A Webinar organised by the USISPF to connect US investors with opportunities in Indian renewable sector threw up some insights, and assurances, as MNRE secretary Anand Kumar pitched for more investments from US firms in the sector.
At a Webinar organised late yesterday evening by the US India Strategic Partnership Forum (USISPF), participants got dollops of reassurance, and an insight into the future for renewable energy in India, including manufacturing, as India’s MNRE sees it, with inputs from key industry leaders.
Speaking to the logged in audience, MNRE secretary Anand umar stressed that at the MNRE, momentum for India’s ambitious renewable push will never be allowed to flag. Even at the time of COVID-19 pandemic.
Kumar started off by highlighting how, contrary to reports, India’s renewable energy target was within reach today. With 87GW commissioned as of March 31, 2020, 34 GW under construction, and a further 30 GW in the bidding pipeline. The total of 151 GW, he said, placed the country close enough to the 175 GW target of 2022, to give everyone optimism that it would be reached.
Top Left- Nolty Theriot, USISPF, Anand Kumar, MNRE. Bottom Left, Georges Antoun, First Solar, Sumant Sinha, ReNew Power
Enumerating the many steps taken by the MNRE since 2019, when headwinds first hit the sector, Kumar stressed that the focus was to make investment in the sector ‘risk free’. Starting with PPA’s or Power Purchase Agreement’s, Kumar stressed that PPA’s today are the strongest they have ever been, after changes made in 2019 with industry feedback. From payment mechanisms. to a clear definition of force majeure conditions, be they political or non-political, have been clearly specified.
Payment security came in for special highlighting. From the move in August 2019 to ensure that discoms purchase power only after opening Letter of Credits (LC’s), to plans to create an Alternate Investment Fund (AIF) with IREDA (Indian Renewable Development Agency), which has been involved with financing RE projects for a long time, to ensure discoms could also be supported financially, and by extension, generators. Kumar stressed that steps were being taken across the payment chain to ensure financial security. He highlighted how the MNRE, which has been particularly active on this front, stood with developers against the Andhra government in court to enforce their PPA’s or issued instructions to make RE projects ‘must run’ for discoms, besides forbidding curtailment for reasons other than grid safety. Where curtailment is still done, payment would still have to be made on a deemed generation basis, he said.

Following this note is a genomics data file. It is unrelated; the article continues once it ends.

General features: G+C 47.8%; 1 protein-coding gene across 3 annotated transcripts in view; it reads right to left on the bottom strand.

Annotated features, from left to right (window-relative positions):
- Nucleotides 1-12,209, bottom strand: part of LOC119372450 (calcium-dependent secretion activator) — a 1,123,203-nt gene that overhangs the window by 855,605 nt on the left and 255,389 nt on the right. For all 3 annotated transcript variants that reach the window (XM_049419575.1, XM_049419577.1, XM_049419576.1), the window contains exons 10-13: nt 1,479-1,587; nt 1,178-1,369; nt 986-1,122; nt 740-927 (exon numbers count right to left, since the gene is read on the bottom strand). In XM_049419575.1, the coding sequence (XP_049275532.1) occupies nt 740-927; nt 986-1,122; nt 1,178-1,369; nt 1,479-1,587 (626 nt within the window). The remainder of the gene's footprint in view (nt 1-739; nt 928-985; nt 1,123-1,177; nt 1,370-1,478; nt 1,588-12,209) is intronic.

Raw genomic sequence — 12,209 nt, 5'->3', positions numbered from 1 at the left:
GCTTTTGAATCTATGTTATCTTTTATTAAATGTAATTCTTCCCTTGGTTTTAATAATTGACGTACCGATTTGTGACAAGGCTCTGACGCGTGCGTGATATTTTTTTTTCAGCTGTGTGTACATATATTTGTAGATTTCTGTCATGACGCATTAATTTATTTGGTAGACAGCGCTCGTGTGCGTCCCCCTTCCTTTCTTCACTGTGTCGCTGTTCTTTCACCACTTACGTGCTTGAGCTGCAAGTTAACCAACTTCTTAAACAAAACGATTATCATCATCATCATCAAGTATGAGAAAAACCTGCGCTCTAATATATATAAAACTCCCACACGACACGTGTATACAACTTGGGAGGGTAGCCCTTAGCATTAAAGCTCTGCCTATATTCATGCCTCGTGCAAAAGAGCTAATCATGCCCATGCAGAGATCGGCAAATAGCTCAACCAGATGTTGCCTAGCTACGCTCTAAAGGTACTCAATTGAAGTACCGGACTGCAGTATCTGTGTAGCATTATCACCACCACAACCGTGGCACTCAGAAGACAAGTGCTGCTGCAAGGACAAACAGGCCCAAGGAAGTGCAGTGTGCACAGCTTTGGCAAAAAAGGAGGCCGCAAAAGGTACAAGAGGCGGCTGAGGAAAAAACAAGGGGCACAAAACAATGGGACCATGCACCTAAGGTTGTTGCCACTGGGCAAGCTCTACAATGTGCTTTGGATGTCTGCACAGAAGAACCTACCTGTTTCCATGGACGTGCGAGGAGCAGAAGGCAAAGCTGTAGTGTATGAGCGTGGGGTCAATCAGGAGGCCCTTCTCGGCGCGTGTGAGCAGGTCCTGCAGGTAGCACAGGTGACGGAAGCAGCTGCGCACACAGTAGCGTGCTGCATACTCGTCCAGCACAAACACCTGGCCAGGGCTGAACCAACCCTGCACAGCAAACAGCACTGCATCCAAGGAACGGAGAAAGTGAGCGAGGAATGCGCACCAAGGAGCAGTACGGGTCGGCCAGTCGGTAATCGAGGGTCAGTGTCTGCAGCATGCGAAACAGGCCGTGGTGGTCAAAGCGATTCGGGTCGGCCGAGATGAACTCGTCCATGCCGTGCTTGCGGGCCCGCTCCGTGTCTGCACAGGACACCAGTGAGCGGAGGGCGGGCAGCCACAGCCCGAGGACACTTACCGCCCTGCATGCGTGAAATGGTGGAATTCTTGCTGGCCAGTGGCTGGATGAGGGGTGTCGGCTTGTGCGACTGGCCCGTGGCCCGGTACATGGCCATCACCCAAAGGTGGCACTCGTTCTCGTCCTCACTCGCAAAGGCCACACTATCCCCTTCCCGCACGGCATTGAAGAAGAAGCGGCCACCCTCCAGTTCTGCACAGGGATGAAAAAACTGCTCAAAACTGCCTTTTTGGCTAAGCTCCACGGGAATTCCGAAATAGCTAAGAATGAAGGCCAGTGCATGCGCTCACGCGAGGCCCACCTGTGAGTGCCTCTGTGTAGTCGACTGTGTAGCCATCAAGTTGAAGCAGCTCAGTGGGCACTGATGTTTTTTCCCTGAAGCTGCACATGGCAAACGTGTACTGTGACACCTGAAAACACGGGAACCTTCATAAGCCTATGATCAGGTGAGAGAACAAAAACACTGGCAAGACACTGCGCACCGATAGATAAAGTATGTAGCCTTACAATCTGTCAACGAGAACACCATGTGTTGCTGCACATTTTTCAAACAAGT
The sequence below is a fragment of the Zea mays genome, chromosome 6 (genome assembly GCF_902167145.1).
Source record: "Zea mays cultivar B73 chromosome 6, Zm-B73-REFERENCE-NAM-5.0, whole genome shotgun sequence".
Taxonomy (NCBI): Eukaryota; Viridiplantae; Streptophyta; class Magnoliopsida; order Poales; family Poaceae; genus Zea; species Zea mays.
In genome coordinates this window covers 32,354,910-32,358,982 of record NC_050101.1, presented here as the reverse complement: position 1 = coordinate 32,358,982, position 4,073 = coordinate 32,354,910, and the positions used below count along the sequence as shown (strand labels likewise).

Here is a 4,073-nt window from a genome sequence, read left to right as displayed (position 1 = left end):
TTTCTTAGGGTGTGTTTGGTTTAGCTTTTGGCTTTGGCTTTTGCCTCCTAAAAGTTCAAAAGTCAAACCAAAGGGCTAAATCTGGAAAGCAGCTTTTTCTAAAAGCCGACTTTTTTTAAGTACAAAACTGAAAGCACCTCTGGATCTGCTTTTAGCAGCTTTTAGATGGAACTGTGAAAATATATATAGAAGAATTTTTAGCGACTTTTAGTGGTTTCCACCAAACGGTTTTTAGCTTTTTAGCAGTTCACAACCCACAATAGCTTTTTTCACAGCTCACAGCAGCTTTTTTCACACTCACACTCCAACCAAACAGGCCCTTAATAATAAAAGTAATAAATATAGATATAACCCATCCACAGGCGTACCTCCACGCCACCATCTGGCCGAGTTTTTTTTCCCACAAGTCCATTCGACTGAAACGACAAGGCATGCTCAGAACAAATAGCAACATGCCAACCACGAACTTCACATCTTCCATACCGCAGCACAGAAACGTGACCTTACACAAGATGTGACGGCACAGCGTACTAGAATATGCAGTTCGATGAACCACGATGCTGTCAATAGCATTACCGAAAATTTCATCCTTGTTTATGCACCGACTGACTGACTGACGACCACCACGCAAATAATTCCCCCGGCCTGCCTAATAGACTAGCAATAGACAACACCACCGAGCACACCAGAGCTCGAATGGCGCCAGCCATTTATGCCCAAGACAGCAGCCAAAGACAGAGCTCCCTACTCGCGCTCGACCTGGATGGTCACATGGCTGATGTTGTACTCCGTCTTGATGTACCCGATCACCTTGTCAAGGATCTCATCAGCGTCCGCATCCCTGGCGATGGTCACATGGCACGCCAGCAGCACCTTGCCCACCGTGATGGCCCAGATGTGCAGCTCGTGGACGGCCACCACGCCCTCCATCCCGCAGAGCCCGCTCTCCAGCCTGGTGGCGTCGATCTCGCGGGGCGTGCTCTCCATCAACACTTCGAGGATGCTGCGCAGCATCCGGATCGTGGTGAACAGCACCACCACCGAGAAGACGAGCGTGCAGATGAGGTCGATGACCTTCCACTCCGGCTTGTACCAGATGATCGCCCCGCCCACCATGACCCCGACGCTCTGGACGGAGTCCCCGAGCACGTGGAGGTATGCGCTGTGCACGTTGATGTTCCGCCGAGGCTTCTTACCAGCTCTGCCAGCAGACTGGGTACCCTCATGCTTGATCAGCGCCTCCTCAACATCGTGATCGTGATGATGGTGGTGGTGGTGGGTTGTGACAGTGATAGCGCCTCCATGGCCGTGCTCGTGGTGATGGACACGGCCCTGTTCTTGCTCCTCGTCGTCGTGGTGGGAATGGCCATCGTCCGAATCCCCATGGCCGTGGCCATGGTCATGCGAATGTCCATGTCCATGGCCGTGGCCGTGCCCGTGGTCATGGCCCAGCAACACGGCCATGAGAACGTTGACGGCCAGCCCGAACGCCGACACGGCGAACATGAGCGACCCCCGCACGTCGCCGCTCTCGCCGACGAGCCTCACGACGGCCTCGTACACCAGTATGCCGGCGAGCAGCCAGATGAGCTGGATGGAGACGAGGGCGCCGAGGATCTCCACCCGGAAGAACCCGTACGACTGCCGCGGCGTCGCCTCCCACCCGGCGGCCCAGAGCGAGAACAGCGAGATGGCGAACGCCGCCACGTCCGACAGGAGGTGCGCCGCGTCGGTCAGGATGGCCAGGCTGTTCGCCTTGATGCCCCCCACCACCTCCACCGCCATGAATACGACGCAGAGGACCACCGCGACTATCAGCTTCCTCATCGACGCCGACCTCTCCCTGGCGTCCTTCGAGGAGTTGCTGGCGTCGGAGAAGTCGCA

On the COVID-19 lockdown impact, he referred to the ministry’s decision to proactively allow force majeure on projects under development for the period of the lockdown, and a month after that. He took pains to highlight how SECI (Solar Energy Corporation of India), which has been a primary nodal agency for most large projects, has never defaulted on a payment to a developer.
Touching on an issue that has caused significant legal troubles and delays for RE projects, namely GST and Safeguard Duty (SGD), Kumar had some more good news.
“There was a standing concern of generators regarding a payment due to enhancement of GST and SGD. We resolved the GST issue earlier on, by paying the GST enhancement on annuity basis till commissioning date.
Today we have taken a decision that SGD will also be paid on the same basis by SECI, within this week.”
Importantly, the MNRE secretary stressed that for some of the biggest changes, be it PPA’s, LC’s or even Renewable Purchase Obligations (RPO’s), all of which while critical, have still faced pockets of resistance, a big change is coming. Amendments to the 2003 Electricity Act have been promised very soon, through an ordinance even if required, to give strong legal backing to each of these moves that seek to make an investment in the renewable sector a ‘risk-free’ and a massive opportunity for investors, he said.
Sticking to his promise of tight deadlines, he promised to ensure that pending discom payments to RE generators up until the COVID-19 lockdown were resolved as early as the end of this month.
Moderated by Nolty Theriot, Senior Vice President, Government Affairs and Policy, the discussion had earlier started with Sumant Sinha, Founder and CMD , ReNew Power, placing the industry perspective on record.